Having had a particularly laughable experience with a painfully incorrect “burrata” at Juvia the night before, we opted for a salad of heirloom tomatoes and stracciatella di bufala, which I don’t think was even on the menu for that day, but which is something I guess Michael’s just usually has lying around, fresh, all the time. In fact, one of the first things that greets the eye and caresses the soul upon walking into the bistro is the pile of mouthwateringly fresh looking, no doubt local, multicolored heirloom tomatoes proudly displayed before the semi-open restaurant kitchen counter. Fresh from the garden, rinsed and served – I got it. Unsurprisingly (considering what March looks like in Boston), I begged and whined for the outdoor al fresco style easy-breezy atmosphere as my preference for lunching in, but I kept my eyes on those tomatoes through the windows the entire time. I’m glad I got to try some of them and even gladder that they were served in such a simple way and allowed to shine (instead of, for example, being overburdened by some horrid little kalamata tapenade…) Plump tomatoes with tight skin wrapping around juicy, moist flesh. Small but concentrated and robust in flavor, not watery to the least. The straciatella had a wonderful texture, gummy but soft mozzarella with it’s smooth, simple cream flowing out over the plate, keeping the rest of the cheese wet and delicious, and adding a textural richness to the tomatoes by touching them softly, without suffocating them too much. The cream was neither sweet nor salty nor sour, really, though it leaned to the savory side and had a nice clean taste, which was pulled into a refreshingly vegetal direction by the mature olive oil drizzled on, and sobered up a bit by the fresh black pepper cracked over the top.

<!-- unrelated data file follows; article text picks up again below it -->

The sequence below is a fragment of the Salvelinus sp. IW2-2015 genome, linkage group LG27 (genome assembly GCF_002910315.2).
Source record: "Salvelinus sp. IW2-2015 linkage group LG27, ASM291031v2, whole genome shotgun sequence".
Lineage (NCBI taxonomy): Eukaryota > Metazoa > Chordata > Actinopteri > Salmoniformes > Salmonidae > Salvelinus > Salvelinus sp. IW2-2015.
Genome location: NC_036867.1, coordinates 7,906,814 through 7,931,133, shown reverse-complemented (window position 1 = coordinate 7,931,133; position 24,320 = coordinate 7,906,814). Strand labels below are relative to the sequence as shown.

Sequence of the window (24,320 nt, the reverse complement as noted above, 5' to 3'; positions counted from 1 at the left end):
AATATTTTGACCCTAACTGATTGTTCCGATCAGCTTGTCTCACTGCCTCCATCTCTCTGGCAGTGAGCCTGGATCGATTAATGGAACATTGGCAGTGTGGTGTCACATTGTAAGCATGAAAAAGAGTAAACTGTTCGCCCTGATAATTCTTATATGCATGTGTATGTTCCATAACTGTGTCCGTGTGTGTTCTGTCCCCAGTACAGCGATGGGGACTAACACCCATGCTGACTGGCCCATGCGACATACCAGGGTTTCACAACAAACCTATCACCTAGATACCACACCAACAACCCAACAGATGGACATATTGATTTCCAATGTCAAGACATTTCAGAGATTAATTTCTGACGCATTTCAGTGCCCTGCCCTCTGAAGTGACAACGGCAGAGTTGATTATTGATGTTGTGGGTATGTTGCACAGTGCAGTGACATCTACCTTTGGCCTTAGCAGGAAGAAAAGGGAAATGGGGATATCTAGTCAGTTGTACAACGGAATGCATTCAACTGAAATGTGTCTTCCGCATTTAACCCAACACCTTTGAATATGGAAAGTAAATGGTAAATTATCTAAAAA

And then, this little show-stopper. Crispy Sweet & Spicy Pork Belly served with a kimchi salad and topped off with some toasted peanuts and pea shoots. The pork belly was beautifully layered and texturally complex on its own, as a well-sourced and masterfully prepared pork belly tends to be. Crispy sear on the outside to keep the teeth and gums interested, with a soft, buttery, jiggling bit of fat to lull the tongue into a dreamy trance. Each bite filled the mouth with the supple sweetness of the pork. The glaze was caramel smooth against the crunch of the exterior, transforming the texture of the latter into candy, like a piggy brittle of sorts. Said glaze was mostly sweet but not a dulling, dumb sweet – rather, a complex floral dulzor from ginger with a bit of acidity from lime juice. There wasn’t too much outstanding heat in the glaze, despite the name of the dish. There were some red chilis muddled into the stuff, but the spiciness was balanced out with the acidity and sweetness in there as well. Kimchi was a perfect accompaniment, as the cabbage and carrot pickled in lime juice offered an acidity which cut the tantalizing fat of the belly. It was also just great on its own, with the veggies refreshed by cilantro and ginger and provided with a spicy zing from sliced red onions. Great sweet and nutty contrast in flavor and crunch in texture from the peanuts sprinkled over the top.